Petitioner, Catalina Holdings (Bermuda) Ltd. was involved in a reinsurance dispute with Legion Indemnity Co., an insolvent insurer, and its liquidator, Robert Muriel, acting director of insurance of the state of Illinois. Following an arbitration hearing, the panel issued an initial award that Muriel/Legion must pay Catalina $76,000 in unpaid premiums. After further briefing, the panel issued a final award granting Catalina an additional $437,501.04 in “costs,” which consisted of attorneys’ fees and expenses. Catalina moved to confirm the award in the Northern District of Illinois. Muriel moved to vacate or modify as it related to the award of attorneys’ fees.
The court denied Muriel’s motion, finding that the panel did not exceed its authority by awarding attorneys’ fees on a noncontractual basis, or any other bases. The arbitration clause at issue allowed the arbitrators to award “interest and costs” but was silent as to what “costs” may include. Noting that arbitrators are “pretty much at large in the formulation of remedies” when the arbitration clause is silent in that regard, the court disagreed with Muriel/Legion that the word “costs” left “no possible interpretive route to the award of attorneys’ fees.” The court also distinguished Seventh Circuit cases setting aside awards for lacking a contractual basis, finding that the arbitrators in those cases ignored contract language that was “clear, unambiguous, and not silent.” Under the circumstances here, the court found no basis to vacate. Further, since the panel had specifically invited briefing on the issue of attorneys’ fees before issuing the final award, the court found no basis to modify the final award under section11(b) of the Federal Arbitration Act. Catalina’s motion to confirm was therefore granted, and Muriel’s motion was denied in its entirety.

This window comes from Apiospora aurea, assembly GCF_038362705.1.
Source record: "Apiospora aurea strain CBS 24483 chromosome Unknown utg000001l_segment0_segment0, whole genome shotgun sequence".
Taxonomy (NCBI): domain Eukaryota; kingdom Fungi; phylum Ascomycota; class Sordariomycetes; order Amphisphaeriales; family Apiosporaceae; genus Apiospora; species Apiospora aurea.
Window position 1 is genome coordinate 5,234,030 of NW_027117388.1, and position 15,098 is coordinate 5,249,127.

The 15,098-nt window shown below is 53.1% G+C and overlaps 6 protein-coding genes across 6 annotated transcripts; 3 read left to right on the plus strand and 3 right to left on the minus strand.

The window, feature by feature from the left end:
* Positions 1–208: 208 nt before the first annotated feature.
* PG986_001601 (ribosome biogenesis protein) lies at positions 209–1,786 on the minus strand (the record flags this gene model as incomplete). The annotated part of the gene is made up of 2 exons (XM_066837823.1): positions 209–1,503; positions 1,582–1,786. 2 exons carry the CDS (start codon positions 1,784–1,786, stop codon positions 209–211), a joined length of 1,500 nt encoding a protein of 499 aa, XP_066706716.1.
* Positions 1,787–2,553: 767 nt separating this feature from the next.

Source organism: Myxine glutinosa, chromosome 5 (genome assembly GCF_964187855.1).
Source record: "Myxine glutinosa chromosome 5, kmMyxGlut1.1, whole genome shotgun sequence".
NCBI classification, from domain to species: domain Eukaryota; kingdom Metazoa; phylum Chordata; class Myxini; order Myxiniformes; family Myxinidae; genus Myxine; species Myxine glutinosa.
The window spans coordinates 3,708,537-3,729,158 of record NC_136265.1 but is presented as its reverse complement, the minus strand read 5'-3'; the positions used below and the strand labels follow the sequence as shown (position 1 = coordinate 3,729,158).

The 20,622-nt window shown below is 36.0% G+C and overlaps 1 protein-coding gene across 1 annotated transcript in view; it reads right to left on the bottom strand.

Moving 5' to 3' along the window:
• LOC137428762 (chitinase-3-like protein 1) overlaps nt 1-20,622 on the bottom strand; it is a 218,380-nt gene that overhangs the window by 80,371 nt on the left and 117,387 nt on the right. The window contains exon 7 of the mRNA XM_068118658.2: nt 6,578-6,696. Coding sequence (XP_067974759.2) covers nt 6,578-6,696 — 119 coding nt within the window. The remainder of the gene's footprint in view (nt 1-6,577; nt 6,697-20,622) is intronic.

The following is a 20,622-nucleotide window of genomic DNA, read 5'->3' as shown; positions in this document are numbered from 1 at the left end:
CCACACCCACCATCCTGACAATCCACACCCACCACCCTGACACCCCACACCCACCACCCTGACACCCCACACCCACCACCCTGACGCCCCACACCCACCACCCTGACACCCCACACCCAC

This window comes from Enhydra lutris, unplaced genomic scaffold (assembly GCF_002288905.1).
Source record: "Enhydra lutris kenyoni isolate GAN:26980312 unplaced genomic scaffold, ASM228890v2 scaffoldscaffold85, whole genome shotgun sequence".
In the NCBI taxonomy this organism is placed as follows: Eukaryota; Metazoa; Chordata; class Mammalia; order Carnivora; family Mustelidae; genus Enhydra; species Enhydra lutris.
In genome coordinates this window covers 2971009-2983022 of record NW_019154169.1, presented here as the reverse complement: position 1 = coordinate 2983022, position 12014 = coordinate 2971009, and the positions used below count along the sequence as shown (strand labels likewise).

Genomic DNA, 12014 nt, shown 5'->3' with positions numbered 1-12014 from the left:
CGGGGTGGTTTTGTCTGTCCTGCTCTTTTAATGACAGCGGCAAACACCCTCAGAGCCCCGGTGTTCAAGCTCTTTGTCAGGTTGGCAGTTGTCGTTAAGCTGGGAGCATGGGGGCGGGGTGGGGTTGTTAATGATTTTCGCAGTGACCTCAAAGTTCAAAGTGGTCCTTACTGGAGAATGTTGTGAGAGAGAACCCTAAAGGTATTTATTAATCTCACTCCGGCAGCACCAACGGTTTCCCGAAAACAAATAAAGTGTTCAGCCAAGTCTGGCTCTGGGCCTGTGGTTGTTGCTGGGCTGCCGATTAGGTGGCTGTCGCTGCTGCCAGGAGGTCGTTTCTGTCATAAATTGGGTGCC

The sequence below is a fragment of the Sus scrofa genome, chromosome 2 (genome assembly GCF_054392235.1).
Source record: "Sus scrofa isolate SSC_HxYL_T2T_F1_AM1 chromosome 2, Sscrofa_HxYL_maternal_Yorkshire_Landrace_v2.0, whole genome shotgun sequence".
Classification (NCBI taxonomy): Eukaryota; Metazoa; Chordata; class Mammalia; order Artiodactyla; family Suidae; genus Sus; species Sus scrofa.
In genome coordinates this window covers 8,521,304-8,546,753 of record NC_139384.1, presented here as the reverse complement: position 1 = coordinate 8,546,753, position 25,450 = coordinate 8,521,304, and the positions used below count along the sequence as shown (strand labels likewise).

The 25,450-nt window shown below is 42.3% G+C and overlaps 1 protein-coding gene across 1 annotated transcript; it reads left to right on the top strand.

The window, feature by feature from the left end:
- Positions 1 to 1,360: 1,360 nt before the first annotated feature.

Catalina Holdings (Bermuda) Ltd. v. Muriel, No. 1:18-cv-05642 (N.D. Ill. Apr. 6, 2020).